By Rebecca Calappi / Photography by Mike Ferdinande
Whether you like a drizzle on your oatmeal in the morning, a spoonful as an afternoon pick-me-up or in a decadent dessert after dinner, honey is a go-to ingredient for any sweet tooth. The sugary goo can be found in varying shades from almost white to near black. “The darker the honey, the more antioxidants it has,” explained Carlo Daleo, beekeeper at Hardy Honey Bee Farms in Sterling Heights. But thinking of the honey often found at grocery stores, “Lighter honey is more marketable.” Daleo and his wife, Linda, have been migratory beekeepers for nearly ten years. A former groundskeeper for Warren Consolidated Schools, Daleo was injured and couldn’t return to his job. That’s when beekeeping buzzed into his life.
His dad raised honeybees, and after he passed away, he left some bees in Romeo. Daleo’s brother bought the property and asked if he wanted the hives. “That same day, I saw a flier from Schoolcraft College on beekeeping. That first day of class we opened the hives and it got addicting after that,” recalled Daleo.
Today, Hardy Honey Bee Farms of Sterling Heights has 480 hives in Washington, Romeo, Armada, St. Clair and Metamora. Just last year, their bees produced more than 14,000 pounds of honey. This year, they’re on track to double that amount. But honey is just the bonus of beekeeping. The real job is supplying bees to local farmers for pollination of their crops. Hardy Honey Bee Farms supplies bee colonies all year long traveling them south to Florida and west to California during our winter months. Since the queen bee is known to lay 2,000 eggs a day the colonies are continually replenishing, however they need to be tended to daily to ensure they stay healthy.
The Buzz On Honey
While the color of honey varies, so too does its taste. Depending on what plants the bees are pollinating, the honey can take on different flavors from the nectar. Clover is popular, as is sweet thistle. However, buckwheat, which is nearly black, has an earthy flavor, and as you’d expect from orange blossom, it takes on a citrusy, fresh taste. Generally, honey is lighter in color and has a sweeter flavor in the spring, and as the season progresses, the honey colors and flavors deepen and take on a richer taste.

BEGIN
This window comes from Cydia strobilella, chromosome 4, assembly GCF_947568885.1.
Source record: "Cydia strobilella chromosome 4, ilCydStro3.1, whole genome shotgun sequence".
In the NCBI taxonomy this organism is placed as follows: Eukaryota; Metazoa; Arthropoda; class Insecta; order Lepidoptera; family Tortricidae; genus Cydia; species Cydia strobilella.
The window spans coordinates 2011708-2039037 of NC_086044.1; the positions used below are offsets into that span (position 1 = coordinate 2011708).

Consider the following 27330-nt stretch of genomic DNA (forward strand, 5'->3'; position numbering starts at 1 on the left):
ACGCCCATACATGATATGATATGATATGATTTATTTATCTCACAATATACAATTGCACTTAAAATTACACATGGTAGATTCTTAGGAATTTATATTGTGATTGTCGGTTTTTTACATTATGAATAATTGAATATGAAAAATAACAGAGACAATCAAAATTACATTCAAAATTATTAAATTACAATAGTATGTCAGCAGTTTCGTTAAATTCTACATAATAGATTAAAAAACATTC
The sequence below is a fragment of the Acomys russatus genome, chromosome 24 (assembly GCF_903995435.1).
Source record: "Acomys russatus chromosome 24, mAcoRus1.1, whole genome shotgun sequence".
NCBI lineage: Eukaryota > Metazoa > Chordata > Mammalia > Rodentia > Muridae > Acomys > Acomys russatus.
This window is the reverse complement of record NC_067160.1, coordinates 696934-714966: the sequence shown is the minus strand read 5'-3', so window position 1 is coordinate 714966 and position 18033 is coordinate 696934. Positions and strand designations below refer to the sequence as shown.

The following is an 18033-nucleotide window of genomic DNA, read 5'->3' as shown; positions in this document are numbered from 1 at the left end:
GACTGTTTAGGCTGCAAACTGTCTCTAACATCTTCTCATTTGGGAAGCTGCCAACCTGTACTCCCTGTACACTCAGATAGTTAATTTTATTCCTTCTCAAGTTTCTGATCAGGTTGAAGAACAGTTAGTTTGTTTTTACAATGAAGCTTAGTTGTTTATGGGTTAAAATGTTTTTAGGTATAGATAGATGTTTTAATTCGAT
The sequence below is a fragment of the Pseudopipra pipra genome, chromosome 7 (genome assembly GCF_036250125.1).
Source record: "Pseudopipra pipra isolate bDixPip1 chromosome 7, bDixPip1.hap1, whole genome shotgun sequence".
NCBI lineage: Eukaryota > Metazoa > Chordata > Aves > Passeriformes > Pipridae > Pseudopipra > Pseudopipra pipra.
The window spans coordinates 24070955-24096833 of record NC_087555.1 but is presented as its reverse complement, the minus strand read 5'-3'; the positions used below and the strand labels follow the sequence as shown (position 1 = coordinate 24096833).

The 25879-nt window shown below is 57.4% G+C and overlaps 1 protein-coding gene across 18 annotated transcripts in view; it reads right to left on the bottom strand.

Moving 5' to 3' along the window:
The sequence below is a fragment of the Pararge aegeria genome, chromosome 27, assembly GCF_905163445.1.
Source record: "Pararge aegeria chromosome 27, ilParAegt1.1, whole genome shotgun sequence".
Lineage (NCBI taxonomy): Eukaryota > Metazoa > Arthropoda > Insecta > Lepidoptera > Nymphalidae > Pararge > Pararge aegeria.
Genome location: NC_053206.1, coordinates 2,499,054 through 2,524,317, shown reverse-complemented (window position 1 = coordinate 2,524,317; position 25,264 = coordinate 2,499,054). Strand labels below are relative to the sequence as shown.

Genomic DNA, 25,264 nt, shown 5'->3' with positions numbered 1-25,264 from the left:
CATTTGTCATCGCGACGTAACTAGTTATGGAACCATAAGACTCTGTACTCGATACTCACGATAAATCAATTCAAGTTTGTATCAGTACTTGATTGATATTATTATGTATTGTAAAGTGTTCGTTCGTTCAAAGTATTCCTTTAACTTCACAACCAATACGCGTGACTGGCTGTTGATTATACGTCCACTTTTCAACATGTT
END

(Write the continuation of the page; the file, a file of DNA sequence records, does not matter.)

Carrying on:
Amanda Duemling is a registered dietitian with Beaumont Health. She says honey, “Helps with immunity and is loaded with antioxidants, minerals and vitamins. There’s also a naturally occurring hydrogen peroxide in it that helps heal cuts.”
It turns out, the old wives’ tale about honey soothing sore throats and easing coughs has some truth to it, too.
But remember, “Honey is a 100 percent natural sweetener. Table sugar has gone through a lot of processing,” explained Duemling. “Honey has more health benefits, while sugar just has sweetness and calories. A teaspoon of honey and a teaspoon of sugar have the same number of calories, so be careful to not consume too much in a day.”
The Keeping of Bees
With bees in the news, bee keeping and planting a bee-friendly garden is on trend. According to Jim Ford, beekeeper for Macomb Community College, anyone can help the bee population at home.
If keeping hives in your yard isn’t on your bucket list, consider planting a bee-friendly garden. According to Ford, plan your garden so there are blooms throughout the growing season. “The things we plant at the college are deer resistant wildflowers. We also have buckwheat, lavender, butterfly bush, rose of Sharon and flowering herbs such as sage and mint. Bees go crazy for mint,” said Ford.
Looking to try beekeeping as a hobby, Ford has some advice. “For a beginner, if you’re looking for a breed, an Italian bee is the friendliest, most docile bee you can get. They have great build up and great honey production,” he said.
“There’s several things you can get into: medicinal uses, relaxation, honey production and wax production,” Ford explained. “For a new person, take some classes or get with a beekeeper, so you know the whole process of beekeeping from start to finish.”
First year beekeepers take heed: you shouldn’t expect to get any honey in your primary year. “It’s great if the bees produce enough honey for the bees to use to eat for the winter,” explained Ford. “Going into your second year, your odds are greater to get five to 15 gallons of honey.”
However you enjoy the thick, golden liquid of nature, try different hues and sources for honey. Talk to beekeepers at farmers markets, or you can check in the with Macomb Community College Bee Club. It’s open to anyone with an interest in beekeeping.